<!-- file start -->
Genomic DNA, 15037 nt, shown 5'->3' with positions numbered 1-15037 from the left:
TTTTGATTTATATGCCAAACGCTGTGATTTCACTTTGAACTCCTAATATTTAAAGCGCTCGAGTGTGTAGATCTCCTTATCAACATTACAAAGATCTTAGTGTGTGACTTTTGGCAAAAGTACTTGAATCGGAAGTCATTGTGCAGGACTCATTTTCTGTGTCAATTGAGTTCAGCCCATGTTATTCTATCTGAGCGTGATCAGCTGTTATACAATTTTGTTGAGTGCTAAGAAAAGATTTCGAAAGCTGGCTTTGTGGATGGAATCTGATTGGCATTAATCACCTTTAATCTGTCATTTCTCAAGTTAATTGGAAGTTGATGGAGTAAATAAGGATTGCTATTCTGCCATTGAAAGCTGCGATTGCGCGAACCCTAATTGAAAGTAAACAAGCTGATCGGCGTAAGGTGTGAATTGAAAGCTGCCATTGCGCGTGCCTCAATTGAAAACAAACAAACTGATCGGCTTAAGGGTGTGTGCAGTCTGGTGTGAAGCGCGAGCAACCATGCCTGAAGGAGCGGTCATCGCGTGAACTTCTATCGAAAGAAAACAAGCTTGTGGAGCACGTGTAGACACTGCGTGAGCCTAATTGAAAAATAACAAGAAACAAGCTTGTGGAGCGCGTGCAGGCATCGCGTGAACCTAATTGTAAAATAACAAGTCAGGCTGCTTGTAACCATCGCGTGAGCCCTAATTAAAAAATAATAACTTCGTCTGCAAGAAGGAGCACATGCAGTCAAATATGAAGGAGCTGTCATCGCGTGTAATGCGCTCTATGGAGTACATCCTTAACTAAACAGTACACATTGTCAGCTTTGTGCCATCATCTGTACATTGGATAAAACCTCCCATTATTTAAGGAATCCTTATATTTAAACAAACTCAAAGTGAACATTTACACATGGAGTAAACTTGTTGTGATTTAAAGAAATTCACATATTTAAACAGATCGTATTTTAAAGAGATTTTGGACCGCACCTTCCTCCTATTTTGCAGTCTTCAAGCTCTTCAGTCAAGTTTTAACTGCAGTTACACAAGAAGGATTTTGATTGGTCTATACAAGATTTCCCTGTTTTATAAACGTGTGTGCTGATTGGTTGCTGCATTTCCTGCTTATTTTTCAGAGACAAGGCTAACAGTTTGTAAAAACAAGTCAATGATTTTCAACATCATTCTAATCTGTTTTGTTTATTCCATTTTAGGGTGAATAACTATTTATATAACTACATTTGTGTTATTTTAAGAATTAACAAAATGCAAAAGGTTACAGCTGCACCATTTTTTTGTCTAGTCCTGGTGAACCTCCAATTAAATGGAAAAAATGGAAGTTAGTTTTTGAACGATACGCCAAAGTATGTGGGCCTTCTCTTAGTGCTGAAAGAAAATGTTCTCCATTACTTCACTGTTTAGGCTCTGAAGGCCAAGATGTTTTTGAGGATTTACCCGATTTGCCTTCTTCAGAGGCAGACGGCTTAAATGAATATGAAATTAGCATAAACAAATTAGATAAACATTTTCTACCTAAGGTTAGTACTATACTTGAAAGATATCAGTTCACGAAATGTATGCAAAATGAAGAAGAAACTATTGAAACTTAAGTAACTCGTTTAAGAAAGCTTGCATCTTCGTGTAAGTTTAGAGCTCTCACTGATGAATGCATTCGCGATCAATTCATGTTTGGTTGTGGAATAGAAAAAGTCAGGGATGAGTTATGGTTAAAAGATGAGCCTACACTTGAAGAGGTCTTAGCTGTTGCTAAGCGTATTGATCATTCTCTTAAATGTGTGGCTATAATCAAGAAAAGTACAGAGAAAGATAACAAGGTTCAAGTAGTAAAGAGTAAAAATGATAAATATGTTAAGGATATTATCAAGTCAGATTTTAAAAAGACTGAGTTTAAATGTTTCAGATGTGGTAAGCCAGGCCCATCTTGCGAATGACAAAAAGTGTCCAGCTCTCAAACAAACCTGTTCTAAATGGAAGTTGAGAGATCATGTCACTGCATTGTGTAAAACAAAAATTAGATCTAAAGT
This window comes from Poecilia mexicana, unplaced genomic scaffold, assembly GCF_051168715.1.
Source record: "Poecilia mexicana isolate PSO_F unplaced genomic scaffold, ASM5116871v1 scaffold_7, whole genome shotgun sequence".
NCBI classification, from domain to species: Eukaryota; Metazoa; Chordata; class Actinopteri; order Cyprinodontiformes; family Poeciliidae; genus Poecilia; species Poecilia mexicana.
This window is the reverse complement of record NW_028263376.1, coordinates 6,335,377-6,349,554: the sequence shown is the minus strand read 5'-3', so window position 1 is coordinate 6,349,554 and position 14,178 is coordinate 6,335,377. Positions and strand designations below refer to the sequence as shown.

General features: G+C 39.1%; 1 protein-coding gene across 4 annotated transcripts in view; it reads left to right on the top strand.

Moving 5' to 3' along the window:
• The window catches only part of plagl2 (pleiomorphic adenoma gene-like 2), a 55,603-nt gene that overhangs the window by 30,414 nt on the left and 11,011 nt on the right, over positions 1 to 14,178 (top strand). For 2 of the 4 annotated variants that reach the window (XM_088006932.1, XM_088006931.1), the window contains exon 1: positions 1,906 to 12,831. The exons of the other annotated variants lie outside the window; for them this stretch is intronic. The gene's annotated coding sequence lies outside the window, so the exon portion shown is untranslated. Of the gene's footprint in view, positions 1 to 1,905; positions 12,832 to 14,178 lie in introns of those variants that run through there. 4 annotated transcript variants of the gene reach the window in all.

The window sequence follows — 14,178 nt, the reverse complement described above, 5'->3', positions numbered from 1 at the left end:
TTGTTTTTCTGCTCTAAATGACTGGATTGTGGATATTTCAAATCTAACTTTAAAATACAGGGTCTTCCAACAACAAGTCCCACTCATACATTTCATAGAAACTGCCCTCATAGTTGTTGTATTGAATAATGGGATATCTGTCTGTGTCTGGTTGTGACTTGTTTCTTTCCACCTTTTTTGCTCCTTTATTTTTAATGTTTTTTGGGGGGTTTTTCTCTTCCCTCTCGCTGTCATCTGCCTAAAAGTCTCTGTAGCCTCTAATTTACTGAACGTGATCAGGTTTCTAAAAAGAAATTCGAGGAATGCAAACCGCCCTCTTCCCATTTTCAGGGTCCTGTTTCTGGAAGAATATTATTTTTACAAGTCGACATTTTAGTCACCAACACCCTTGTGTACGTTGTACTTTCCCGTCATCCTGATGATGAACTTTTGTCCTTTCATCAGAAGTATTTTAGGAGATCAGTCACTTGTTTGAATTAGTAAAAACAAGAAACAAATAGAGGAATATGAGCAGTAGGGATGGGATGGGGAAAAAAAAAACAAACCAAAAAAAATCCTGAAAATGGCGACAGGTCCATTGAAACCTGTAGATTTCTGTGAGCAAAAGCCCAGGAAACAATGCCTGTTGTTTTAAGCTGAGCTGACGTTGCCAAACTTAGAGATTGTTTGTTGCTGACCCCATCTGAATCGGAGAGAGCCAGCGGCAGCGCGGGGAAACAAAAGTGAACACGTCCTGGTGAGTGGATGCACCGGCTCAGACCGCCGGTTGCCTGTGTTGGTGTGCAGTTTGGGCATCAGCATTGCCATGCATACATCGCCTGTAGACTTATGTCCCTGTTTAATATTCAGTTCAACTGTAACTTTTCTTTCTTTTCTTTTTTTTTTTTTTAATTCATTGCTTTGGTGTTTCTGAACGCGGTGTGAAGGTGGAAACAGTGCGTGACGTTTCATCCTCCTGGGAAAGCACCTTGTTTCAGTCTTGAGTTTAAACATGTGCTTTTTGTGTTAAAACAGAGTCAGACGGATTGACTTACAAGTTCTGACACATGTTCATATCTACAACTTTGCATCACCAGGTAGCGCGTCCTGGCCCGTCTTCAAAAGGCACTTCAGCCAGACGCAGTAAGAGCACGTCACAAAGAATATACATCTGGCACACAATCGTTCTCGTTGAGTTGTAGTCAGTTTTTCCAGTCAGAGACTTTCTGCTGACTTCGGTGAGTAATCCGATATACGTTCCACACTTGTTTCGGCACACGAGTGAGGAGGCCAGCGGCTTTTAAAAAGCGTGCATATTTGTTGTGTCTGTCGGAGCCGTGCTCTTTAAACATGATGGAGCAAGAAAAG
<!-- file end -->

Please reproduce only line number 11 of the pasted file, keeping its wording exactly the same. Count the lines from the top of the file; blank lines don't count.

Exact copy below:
TTGTTTTTCTGCTCTAAATGACTGGATTGTGGATATTTCAAATCTAACTTTAAAATACAGGGTCTTCCAACAACAAGTCCCACTCATACATTTCATAGAAACTGCCCTCATAGTTGTTGTATTGAATAATGGGATATCTGTCTGTGTCTGGTTGTGACTTGTTTCTTTCCACCTTTTTTGCTCCTTTATTTTTAATGTTTTTTGGGGGGTTTTTCTCTTCCCTCTCGCTGTCATCTGCCTAAAAGTCTCTGTAGCCTCTAATTTACTGAACGTGATCAGGTTTCTAAAAAGAAATTCGAGGAATGCAAACCGCCCTCTTCCCATTTTCAGGGTCCTGTTTCTGGAAGAATATTATTTTTACAAGTCGACATTTTAGTCACCAACACCCTTGTGTACGTTGTACTTTCCCGTCATCCTGATGATGAACTTTTGTCCTTTCATCAGAAGTATTTTAGGAGATCAGTCACTTGTTTGAATTAGTAAAAACAAGAAACAAATAGAGGAATATGAGCAGTAGGGATGGGATGGGGAAAAAAAAAACAAACCAAAAAAAATCCTGAAAATGGCGACAGGTCCATTGAAACCTGTAGATTTCTGTGAGCAAAAGCCCAGGAAACAATGCCTGTTGTTTTAAGCTGAGCTGACGTTGCCAAACTTAGAGATTGTTTGTTGCTGACCCCATCTGAATCGGAGAGAGCCAGCGGCAGCGCGGGGAAACAAAAGTGAACACGTCCTGGTGAGTGGATGCACCGGCTCAGACCGCCGGTTGCCTGTGTTGGTGTGCAGTTTGGGCATCAGCATTGCCATGCATACATCGCCTGTAGACTTATGTCCCTGTTTAATATTCAGTTCAACTGTAACTTTTCTTTCTTTTCTTTTTTTTTTTTTTAATTCATTGCTTTGGTGTTTCTGAACGCGGTGTGAAGGTGGAAACAGTGCGTGACGTTTCATCCTCCTGGGAAAGCACCTTGTTTCAGTCTTGAGTTTAAACATGTGCTTTTTGTGTTAAAACAGAGTCAGACGGATTGACTTACAAGTTCTGACACATGTTCATATCTACAACTTTGCATCACCAGGTAGCGCGTCCTGGCCCGTCTTCAAAAGGCACTTCAGCCAGACGCAGTAAGAGCACGTCACAAAGAATATACATCTGGCACACAATCGTTCTCGTTGAGTTGTAGTCAGTTTTTCCAGTCAGAGACTTTCTGCTGACTTCGGTGAGTAATCCGATATACGTTCCACACTTGTTTCGGCACACGAGTGAGGAGGCCAGCGGCTTTTAAAAAGCGTGCATATTTGTTGTGTCTGTCGGAGCCGTGCTCTTTAAACATGATGGAGCAAGAAAAG